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QUEST MEANS BUSINESS

Quest Focuses on Chinese Airlines. Aired 4-4:30p ET

Aired December 27, 2017 - 16:00:00   ET

THIS IS A RUSH TRANSCRIPT. THIS COPY MAY NOT BE IN ITS FINAL FORM AND MAY BE UPDATED.


RICHARD QUEST, CNN HOST: A sleeping giant is awake in travel. It's China, the country with the biggest human migration on Earth. The Chinese made 3

billion domestic trips in 2017 and that was just to celebrate the Chinese New Year. China's major carrier, Air China, China Southern, China Eastern,

all stepping up to meet demand.

As everyone says the sky's the limit. Hello and welcome to CNN Business Traveler. I'm Richard Quest this month reporting from Shanghai, home of

China Eastern Airlines. One of the big three state owned carriers here. And the focus of this month's program. We're looking at the growth of

Chinese travel both inbound and out and they're all played by the three national airlines.

They may be giants at home but only now are they truly spreading their wings worldwide. It's a busy afternoon at the Tom Bradley Terminal at Los

Angeles airport. And I'm one of the business travelers heading to China. China has now surpasses United States as the world's largest business

travel market. That alone is a seismic shift.

I've been to China on many occasions but this is the first time I've flown there on one of the big state owned carriers. Hello.

UNIDENTIFIED FEMALE: Hello.

QUEST: Checking in. Thank you. Thank you very much. Thank you. Shanghai, next. The Chinese carriers now have more roots between their home

country and the United States. More roots between China than the U.S. carriers themselves. They're slashing their fares to be competitive and

upping their service to be as good as the best.

When it comes to attracting international passengers, all the Chinese carriers have had to improve their product, haven't you?

HO: Yes. You know, because China - Chinese people they are getting richer and richer. They have strong willing one to have their high quality of

life. So, China Eastern, we upgraded our aircrafts, our products and our service to meet this part of the requirements. So, we have 20 percent 0007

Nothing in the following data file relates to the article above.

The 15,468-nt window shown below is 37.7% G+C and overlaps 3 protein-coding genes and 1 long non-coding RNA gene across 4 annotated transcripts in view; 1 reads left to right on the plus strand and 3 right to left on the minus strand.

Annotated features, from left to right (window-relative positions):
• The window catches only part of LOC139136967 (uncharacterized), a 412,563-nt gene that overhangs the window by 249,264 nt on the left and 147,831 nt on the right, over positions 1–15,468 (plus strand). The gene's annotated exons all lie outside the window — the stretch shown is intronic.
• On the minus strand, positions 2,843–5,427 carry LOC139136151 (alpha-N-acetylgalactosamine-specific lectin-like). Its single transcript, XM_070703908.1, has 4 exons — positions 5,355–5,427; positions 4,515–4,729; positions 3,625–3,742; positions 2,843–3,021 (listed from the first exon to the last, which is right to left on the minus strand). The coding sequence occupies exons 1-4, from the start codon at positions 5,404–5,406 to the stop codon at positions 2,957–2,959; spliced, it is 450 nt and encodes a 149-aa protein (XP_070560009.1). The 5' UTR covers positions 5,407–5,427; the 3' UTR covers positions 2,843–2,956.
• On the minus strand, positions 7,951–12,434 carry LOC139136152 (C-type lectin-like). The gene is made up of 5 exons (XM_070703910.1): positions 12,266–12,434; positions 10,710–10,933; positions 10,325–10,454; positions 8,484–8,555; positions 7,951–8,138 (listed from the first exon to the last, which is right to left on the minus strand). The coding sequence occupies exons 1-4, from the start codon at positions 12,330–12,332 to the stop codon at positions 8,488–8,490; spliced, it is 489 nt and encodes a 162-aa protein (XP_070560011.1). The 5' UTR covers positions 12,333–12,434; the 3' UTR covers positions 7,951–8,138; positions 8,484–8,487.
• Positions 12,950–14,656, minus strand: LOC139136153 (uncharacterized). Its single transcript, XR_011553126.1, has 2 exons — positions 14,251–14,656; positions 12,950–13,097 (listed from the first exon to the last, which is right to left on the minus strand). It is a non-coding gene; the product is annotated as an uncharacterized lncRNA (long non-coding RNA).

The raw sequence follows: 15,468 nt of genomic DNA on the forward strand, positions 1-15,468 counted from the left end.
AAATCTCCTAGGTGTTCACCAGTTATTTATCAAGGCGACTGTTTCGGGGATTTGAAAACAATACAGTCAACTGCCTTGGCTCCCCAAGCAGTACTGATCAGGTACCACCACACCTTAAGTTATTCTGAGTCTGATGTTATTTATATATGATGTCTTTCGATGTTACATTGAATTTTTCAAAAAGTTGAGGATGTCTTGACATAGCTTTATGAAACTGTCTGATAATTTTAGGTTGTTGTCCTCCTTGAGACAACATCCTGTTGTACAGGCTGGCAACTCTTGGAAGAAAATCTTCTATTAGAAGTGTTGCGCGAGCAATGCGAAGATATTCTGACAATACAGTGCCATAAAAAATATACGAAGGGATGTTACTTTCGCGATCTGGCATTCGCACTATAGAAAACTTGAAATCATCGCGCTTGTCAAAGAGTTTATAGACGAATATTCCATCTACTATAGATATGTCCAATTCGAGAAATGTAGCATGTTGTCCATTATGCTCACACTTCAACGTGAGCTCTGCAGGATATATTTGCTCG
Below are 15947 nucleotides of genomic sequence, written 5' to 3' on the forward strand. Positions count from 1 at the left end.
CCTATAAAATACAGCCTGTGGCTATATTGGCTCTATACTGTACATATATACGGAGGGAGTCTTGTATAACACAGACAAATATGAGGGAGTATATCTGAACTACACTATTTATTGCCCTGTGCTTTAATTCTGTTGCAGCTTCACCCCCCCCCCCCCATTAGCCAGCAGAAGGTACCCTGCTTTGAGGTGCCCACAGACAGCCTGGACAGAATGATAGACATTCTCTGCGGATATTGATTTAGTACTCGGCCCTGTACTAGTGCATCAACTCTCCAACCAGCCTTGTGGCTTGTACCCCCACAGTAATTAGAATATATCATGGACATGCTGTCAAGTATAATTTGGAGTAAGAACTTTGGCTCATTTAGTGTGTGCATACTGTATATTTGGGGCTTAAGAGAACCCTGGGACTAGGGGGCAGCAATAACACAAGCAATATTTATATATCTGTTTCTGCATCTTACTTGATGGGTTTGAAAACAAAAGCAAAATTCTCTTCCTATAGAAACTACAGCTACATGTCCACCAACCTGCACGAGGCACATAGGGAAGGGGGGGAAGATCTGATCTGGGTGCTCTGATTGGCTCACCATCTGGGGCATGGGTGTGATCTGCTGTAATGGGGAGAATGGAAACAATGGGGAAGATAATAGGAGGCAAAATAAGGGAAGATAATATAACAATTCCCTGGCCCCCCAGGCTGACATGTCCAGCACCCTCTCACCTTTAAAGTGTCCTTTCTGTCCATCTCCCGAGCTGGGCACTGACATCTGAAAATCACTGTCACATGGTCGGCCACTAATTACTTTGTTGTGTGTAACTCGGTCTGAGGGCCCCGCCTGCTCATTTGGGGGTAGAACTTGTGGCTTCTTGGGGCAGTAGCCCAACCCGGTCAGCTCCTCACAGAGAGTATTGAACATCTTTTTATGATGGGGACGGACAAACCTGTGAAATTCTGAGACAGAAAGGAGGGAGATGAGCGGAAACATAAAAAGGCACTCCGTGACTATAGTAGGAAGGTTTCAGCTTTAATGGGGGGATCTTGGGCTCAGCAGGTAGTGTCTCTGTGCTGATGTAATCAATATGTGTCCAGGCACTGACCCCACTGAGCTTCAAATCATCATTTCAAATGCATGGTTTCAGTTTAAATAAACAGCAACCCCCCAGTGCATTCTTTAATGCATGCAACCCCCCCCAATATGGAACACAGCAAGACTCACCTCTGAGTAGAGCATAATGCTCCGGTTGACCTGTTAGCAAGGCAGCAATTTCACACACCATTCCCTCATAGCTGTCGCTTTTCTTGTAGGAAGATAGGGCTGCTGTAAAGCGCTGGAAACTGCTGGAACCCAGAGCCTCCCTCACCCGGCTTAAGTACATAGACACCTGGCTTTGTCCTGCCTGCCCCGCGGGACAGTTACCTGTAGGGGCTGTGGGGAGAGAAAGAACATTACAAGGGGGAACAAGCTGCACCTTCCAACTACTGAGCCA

and the next year we will also introduce 350-2-900 and a 787-9.

So, these new aircraft will keep our high quality for the productive service.

QUEST: Dong Bo is the Chief Marketing Officer at China Eastern. He shows me some of their roots. China is already the biggest business market in

aviation and by the end of the next decade will be the largest aviation market in world. Are you ready for that?

BO: Yes.

QUEST: So, let's demonstrate the huge potential for growth in the Chinese market and let's use the airlines favorite snack, a packet of peanuts.

Think of this as the population of the United States, 330 million people or so, where roughly half have passports at the moment.

China, on the other hand, is four times the size, with a population of 1.2 billion. At the moment, in China, only six percent of the population have

passports. Image that Chinese numbers eventually reach same as the U.S. where half the population has passports, the Chinese travel market suddenly

becomes vast in comparison to the U.S.

As travel analyst, Gary Bowerman, sees it, the growing Chinese affluence is behind the wave and it's not just domestic travel.

GARY BOWERMAN, TRAVEL ANALYST: The global tourism industry now has pivoted towards China. It is the growth engine across all aspects and it

encompasses everything from backpacking to super luxury and business travelers obviously are a very, very strong component of that.

QUEST: Getting a business or tourist Visa for China can be a rather laborious process. Applying for it, and in certain cases, you have to show

up in person. That's me, waiting outside the Chinese Consulate in New York as they process my journalist Visa.

Now China has something called the Transit Visa. Makes it easier to visit China along with a fiction that you're actually in China on a layover to

somewhere else. Visitors from 50 plus countries can stay up to 72 hours.